School is out, work (hopefully!) is more relaxed, and the days are longer and warmer. Which in the lives of book nerds like us means that there's so much more reading time to be had. And thankfully, there's also many more new young adult novels coming in June to fill our vacation TBR piles.
Young adult authors are ready to fill the gaps in our schedules with juicy romances (some of which are set in summer themselves, so it couldn't be more perfect, fantastical adventures, and thought-provoking reads that feel so utterly now, whether they're centered on climate change, Muslim-American identity, or domestic abuse.
So whether you want to vanish into a book this summer or use one to boost your desire to get out there and protest and work for progress, this list has something for you. (Just ask Leonardo DiCaprio, who was already so inspired by one of these books that he's planning to produce the movie.)
This summer might be full of lazy beach days and plane rides to tropical destinations, or it might lean more to sitting on your fire escape trying desperately to catch a breeze in the summer swelter or deciding to take an extra long lunch break just because. Either way, one of these 11 books will keep you company.
1'Once and for All' by Sarah Dessen (June 6; Viking Books for Young Readers)
YA queen Sarah Dessen is back to give you another swoonworthy summertime romance perfect to pack on your beach vacation. Louna is spending her summer working for her mother in her wedding planning business — which is poor timing, because Lourna's relationship just ended tragically, and she isn't feeling very "happily ever after." However, when the business hires the charming Ambrose, his over-the-top efforts to woo Lourna start to get her to take down her walls to love again.
2'Tash Hearts Tolstoy' by Kathryn Ormsbee (June 6; Simon & Schuster)
Kathryn Ormsbee's Tash Hearts Tolstoy shines a light on an often underrepresented community in literature: Her main character Natasha “Tash” Zelenka is asexual, but of course that's only one small thing that defines who she is. Tash's small web series has gone viral, bringing her internet fame, fans, and crazy pressure to live up to the hype. Her series is a take on Anna Karenina, and now it's up for an online award. To make things more complicated, she is falling for another nominee, but can't figure out how to tell him about her asexuality. The story is LOL-worthy, heartfelt, and perfect for lit nerds, so it's a wonderful bonus that it brings important diverse representation to the bookshelves.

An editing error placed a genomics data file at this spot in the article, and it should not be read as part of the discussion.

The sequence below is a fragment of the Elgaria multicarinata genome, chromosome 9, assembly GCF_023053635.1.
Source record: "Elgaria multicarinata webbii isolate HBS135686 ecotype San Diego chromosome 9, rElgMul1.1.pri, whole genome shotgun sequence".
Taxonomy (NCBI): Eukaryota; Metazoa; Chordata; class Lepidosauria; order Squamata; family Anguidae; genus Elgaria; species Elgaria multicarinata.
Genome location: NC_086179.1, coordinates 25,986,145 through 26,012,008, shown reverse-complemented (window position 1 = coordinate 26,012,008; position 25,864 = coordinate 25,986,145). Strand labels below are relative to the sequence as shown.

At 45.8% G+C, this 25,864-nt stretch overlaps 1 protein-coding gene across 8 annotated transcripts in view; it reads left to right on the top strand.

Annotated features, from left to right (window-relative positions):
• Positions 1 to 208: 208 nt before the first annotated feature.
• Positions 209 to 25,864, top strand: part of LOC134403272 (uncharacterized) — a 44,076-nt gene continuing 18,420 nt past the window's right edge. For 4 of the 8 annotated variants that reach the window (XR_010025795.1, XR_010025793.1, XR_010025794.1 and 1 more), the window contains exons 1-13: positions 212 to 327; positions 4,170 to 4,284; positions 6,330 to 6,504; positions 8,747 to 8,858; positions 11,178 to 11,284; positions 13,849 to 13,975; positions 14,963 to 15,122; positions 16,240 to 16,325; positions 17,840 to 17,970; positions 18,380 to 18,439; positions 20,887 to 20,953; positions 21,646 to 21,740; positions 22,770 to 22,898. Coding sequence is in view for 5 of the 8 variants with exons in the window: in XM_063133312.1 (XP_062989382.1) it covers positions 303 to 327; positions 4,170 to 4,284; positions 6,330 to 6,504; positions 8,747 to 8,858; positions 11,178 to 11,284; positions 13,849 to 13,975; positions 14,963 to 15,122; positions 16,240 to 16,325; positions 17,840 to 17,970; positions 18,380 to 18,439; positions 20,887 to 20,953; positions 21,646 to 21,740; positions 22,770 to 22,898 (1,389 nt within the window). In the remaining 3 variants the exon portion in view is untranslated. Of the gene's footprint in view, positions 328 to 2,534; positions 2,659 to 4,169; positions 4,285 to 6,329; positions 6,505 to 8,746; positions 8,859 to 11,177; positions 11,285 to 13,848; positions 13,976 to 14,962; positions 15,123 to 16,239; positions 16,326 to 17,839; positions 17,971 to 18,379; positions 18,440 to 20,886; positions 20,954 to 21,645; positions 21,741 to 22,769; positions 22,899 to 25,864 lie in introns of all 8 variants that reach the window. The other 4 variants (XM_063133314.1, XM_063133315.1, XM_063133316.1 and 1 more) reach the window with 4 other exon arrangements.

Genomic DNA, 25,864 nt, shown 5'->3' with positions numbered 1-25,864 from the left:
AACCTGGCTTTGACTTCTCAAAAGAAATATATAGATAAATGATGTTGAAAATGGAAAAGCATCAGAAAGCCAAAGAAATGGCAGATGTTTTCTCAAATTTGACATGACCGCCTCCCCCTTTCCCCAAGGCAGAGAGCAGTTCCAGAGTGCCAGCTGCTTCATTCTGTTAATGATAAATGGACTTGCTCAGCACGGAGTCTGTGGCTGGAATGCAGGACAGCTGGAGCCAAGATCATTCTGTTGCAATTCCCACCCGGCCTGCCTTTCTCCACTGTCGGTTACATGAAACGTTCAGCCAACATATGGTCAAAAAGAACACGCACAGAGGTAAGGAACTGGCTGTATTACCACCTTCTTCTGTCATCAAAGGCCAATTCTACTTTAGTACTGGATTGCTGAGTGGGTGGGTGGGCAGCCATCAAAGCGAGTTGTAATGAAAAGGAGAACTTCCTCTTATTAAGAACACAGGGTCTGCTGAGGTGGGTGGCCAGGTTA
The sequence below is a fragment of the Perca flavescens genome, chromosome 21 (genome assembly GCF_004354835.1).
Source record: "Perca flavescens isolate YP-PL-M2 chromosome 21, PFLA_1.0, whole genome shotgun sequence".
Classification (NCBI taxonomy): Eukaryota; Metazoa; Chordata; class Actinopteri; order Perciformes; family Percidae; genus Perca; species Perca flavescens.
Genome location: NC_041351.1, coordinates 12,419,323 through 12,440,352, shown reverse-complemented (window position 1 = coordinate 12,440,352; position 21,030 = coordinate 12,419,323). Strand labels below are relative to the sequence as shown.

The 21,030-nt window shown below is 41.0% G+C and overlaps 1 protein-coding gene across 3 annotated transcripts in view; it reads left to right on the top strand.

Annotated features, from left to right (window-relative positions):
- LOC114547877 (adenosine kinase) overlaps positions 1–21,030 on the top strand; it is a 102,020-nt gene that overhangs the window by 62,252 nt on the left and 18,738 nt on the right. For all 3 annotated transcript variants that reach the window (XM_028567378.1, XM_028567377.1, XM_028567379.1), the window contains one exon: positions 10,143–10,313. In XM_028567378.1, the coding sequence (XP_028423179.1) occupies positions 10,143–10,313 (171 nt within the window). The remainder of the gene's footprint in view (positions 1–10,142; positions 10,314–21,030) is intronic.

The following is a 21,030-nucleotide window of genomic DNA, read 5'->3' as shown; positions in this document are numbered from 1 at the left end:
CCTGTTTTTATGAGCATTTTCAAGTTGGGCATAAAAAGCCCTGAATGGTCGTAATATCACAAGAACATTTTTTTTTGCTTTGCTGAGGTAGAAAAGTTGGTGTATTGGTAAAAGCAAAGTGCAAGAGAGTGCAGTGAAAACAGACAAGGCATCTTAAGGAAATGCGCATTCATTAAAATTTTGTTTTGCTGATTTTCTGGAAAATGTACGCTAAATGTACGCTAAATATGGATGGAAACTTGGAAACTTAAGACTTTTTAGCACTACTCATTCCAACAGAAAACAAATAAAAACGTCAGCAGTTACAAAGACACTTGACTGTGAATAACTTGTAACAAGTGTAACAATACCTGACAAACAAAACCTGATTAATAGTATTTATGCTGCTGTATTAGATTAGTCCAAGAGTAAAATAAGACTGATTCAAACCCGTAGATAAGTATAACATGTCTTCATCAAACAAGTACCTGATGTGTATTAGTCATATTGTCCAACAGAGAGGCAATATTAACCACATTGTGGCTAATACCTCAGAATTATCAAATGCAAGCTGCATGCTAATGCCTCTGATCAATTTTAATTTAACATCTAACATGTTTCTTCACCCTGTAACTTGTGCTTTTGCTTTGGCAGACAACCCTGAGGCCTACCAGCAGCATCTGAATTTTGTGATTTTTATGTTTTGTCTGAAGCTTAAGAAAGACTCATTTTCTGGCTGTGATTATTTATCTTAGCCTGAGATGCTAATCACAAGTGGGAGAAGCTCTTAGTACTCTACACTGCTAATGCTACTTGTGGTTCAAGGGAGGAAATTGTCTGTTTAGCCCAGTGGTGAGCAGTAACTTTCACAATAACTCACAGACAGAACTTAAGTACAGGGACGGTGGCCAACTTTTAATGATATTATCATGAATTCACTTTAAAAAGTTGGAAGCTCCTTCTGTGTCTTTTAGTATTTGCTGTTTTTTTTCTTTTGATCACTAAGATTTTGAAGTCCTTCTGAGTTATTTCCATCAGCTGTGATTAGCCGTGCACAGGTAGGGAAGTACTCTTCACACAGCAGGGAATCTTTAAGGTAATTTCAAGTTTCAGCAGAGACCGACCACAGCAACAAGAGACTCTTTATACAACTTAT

3'Song of the Current' by Sarah Tolcser (June 6; Bloomsbury Children's Books)
For generations, Caroline "Caro" Oresteia's family members have been called to their destiny working the wherries on the river by the river god. The only problem? Caro is 17 and still hasn't been called. But she might finally get a chance to show her true calling when her father is arrested for refusing to carry a secret package on his wherry, and Caro agrees to do it in exchange for his release. Turns out that "package" is a person — an arrogant royal courier named Tarquin Meredios — and pirates are after him. Now, Caro becomes embroiled in that political conflict, and the result is a swashbuckling, romantic adventure that is perfect to get lost in on a summer day.
4'Words in Deep Blue' by Cath Crowley (June 6; Knopf Books for Young Readers)
Cath Crowley's lovely Words in Deep Blue is as much a love letter to words, literature, and language as it is a romance between two people. Henry and Rachel were best friends, perhaps on the cusp of something more, when Rachel moved away. On her last night, she tucked a confession of her feelings into a book in Henry's family's bookshop. Now, years later, Rachel has returned to town after the death of her brother — returning also to the bookstore and to Henry, who never responded to her proclamation. Now, the two are working side by side as Rachel faces her new life of grief, and the story beautifully switches between Rachel and Henry's perspectives, even interspersing other love letters patrons have left in their favorite books.
5'The Unlikelies' by Carrie Firestone (June 6; Little, Brown Books for Young Readers)